Although the case history gives us much information about the causes and development of a speech disorder, it tells us little of what we need to know about the actual symptoms. To discover these, we use systematic methods of speech analysis. As we have previously implied, it is seldom sufficient in speech correction to discover and remove the original causes of the disorder. Frequently they no longer exist at the time the patient applies for treatment, but they have lasted long enough to set up bad speech habits which can perpetuate themselves. As we have said, speech correction is reeducation, and therefore implies error- analysis, the tearing down of defective speech habits, the substitution of correct speech habits, the removal of etiological factors, and the formation of adequate reactions to speech situations. This chapter deals with methods for making such speech analyses. It is divided into sections for each of the four major types of speech disorders.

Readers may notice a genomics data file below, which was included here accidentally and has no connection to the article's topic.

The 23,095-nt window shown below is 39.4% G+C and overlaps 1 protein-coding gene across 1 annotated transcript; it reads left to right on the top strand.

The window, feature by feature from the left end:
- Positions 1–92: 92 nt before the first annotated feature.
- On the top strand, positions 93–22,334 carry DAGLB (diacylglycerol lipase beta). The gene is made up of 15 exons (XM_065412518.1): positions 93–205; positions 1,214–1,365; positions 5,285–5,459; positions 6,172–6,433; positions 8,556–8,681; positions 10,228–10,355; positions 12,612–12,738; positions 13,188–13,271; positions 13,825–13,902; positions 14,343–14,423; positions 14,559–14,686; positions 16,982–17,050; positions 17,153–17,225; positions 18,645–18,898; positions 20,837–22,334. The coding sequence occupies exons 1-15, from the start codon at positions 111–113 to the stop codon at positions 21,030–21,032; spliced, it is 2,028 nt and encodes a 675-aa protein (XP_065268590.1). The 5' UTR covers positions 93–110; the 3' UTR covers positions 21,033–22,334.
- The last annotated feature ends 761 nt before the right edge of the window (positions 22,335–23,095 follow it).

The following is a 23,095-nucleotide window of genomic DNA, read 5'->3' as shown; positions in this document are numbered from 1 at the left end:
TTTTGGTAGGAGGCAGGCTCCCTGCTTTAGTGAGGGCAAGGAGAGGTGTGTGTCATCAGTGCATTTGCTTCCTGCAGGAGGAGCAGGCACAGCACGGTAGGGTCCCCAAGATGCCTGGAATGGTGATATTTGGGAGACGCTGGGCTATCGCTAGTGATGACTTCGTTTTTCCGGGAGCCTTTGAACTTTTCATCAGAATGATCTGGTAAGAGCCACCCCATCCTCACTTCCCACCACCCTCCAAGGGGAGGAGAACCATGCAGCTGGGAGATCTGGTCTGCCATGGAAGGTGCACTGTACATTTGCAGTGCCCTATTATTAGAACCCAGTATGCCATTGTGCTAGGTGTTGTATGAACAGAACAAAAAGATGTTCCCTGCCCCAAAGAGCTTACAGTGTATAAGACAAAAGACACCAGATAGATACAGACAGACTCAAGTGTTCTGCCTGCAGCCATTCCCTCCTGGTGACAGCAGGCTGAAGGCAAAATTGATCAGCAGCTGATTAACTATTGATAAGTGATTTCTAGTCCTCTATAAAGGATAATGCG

Articulatory disorders, as we have defined them, are characterized by errors of sound substitution, addition, omission, and distortion. Each speech correctionist devises his own procedure for giving the articulatory examination. Even when students have been trained according to one standard technique, they find it necessary to make modifications to fit the individuality of each case they examine. For